Sport Golf Golf: Smoke haze makes conditions challenging at Australian Open
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Golf: Smoke haze makes conditions challenging at Australian Open

Leading: Matt Jones knows his locall course well. Photo: AAP
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While Sydney’s smoky haze continues to plague the Australian Open golf championship, the event is set for a shootout this weekend with a local lad heading into Saturday’s day three.

Former champion, club member and The Australian Golf Club specialist Matt Jones has a one-stroke buffer after surging into the outright lead with a second six-under-par 65 on Friday.

Triumphant on his home track in 2015 and runner-up in 2017, Jones leads English world No.14 Paul Casey (65) – the highest-ranked player in the field – and Dimi Papadatos (66) by a shot.

Former British Open winner Louis Oosthuizen headlines five players one shot further back at eight under.

Jones as been a member of the Rosebery golf club since his mid-teens and knows every inch of the Jack Nicklaus design.

Jones claimed on Friday he’d never endured anything like the smoke haze that has blanketed the course, with one player even resorting to wearing a surgical mask.

“It’s awful,” Jones said. “It’s tough to see your golf ball when you’re out there playing, where it finishes.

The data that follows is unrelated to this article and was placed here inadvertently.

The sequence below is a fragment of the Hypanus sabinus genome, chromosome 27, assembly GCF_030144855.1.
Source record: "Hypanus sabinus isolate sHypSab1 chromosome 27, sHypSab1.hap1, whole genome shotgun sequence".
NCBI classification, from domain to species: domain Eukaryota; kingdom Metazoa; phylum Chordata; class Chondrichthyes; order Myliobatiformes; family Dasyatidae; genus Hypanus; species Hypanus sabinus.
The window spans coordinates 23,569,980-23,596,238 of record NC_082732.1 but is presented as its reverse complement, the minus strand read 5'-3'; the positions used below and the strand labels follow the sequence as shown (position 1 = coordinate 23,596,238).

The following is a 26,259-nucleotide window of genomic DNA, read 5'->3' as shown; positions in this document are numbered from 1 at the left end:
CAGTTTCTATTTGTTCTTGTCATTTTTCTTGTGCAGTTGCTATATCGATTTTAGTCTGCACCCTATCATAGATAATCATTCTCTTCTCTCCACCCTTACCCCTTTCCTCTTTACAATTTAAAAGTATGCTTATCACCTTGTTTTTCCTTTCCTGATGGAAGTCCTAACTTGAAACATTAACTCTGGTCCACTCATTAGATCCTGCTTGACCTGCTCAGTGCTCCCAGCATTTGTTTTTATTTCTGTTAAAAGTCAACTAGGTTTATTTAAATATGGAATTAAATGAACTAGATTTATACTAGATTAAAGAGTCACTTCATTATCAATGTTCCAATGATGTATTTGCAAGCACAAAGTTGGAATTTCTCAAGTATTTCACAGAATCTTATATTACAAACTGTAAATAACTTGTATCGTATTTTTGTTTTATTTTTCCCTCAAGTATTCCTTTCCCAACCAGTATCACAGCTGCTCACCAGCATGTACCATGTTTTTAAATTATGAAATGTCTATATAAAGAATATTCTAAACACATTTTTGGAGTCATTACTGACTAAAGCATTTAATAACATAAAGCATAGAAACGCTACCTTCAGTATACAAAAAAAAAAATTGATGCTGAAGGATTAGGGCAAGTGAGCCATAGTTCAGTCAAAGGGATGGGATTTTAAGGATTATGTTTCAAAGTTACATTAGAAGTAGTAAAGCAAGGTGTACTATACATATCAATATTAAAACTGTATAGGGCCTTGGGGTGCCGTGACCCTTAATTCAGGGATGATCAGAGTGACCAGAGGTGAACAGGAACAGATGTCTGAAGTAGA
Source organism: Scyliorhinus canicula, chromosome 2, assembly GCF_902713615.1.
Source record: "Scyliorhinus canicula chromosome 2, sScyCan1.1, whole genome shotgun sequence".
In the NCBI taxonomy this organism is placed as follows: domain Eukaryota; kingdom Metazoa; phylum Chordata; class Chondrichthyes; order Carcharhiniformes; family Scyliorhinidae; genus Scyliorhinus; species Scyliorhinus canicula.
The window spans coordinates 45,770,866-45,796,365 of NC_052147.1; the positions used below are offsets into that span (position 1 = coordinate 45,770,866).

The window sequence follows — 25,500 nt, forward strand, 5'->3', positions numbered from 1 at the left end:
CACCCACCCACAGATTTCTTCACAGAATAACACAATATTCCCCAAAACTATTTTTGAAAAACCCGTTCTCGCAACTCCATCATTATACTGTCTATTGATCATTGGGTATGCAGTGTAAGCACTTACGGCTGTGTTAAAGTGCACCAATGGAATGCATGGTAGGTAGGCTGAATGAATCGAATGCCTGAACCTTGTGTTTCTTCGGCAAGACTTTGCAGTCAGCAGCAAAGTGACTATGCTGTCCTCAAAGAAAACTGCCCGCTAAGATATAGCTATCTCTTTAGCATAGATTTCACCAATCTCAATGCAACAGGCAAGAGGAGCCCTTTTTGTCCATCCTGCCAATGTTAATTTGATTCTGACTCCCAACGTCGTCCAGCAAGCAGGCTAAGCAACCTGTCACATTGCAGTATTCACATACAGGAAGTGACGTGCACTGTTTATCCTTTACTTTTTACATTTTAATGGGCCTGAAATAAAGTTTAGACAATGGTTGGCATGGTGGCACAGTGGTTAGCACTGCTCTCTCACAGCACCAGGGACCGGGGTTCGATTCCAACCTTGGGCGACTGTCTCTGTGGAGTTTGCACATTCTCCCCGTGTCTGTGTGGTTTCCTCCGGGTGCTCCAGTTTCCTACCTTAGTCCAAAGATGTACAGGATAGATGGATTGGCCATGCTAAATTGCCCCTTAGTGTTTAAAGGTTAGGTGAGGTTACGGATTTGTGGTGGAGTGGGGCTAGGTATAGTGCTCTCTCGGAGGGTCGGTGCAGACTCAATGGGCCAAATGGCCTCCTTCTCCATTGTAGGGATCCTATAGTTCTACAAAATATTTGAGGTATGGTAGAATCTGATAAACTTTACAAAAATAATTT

Your eyes do burn up. I’ve got that cough like you’ve got something in your lungs, phlegm in your lungs or whatever, but yeah it’s not fun.

“I hope my kids are inside in the hotel room.”

With sporting events cancelled across Sydney this week as bushfires continue to rage all over NSW, children, the elderly and those with heart and lung conditions are most at risk.

Health authorities have advised people to reduce outdoor activities and seek medical advice if they experience difficulties.

New Zealander Ryan Chisnall, an asthmatic, covered up with a mask as conditions deteriorated on Thursday afternoon.

Golf Australia boss said Stephen Pitt promised pre-Open to have ample medical staff on site at The Australian and they certainly had their hands full.

St John Ambulance officials reported one asthma attack and “plenty” of people complaining of sore throats, stinging eyes, wheeziness and even ash in their eyes.

“It got pretty thick for a while and still is. It’s not great,” former world No.1 Adam Scott said after struggling to a four-over 75 start.

“On Tuesday the first day I got here my eyes were stinging. I was joking that I need a cleanse but I should shove some salt water up my nose or something and try rinse myself out.

“Not the conditions we want to be playing in; kind of hope for rain. I don’t know what we can do.”

Tournament director Trevor Herden was hoping forecast sea breezes would help clear skies over the weekend.

“Even when I played in China, I didn’t think it was like this at all,” Jones said. “Definitely not in Malaysia. It’s just unbelievably humid (there).

“I’ve never experienced something like this.”

Fellow US PGA Tour star Cameron Smith, a member of Ernie Els’ International team, hoped the challenging conditions wouldn’t take too much of a toll ahead of next week’s Presidents Cup at Royal Melbourne.

“It’s a bit odd, isn’t it, but what can you do?” Smith said after posting a three-under 68 to trail the leaders by three shots.

“I haven’t really felt any different, it’s just kind of the look.

“But we’ll see after the four days, it might take a bit out of everyone, I’m sure.”

-with AAP